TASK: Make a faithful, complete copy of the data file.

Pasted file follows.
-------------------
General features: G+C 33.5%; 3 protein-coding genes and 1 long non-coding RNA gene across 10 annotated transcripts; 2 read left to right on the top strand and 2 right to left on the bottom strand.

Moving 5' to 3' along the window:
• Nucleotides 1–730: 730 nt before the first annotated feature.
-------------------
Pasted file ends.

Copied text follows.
General features: G+C 33.5%; 3 protein-coding genes and 1 long non-coding RNA gene across 10 annotated transcripts; 2 read left to right on the top strand and 2 right to left on the bottom strand.

Moving 5' to 3' along the window:
• Nucleotides 1–730: 730 nt before the first annotated feature.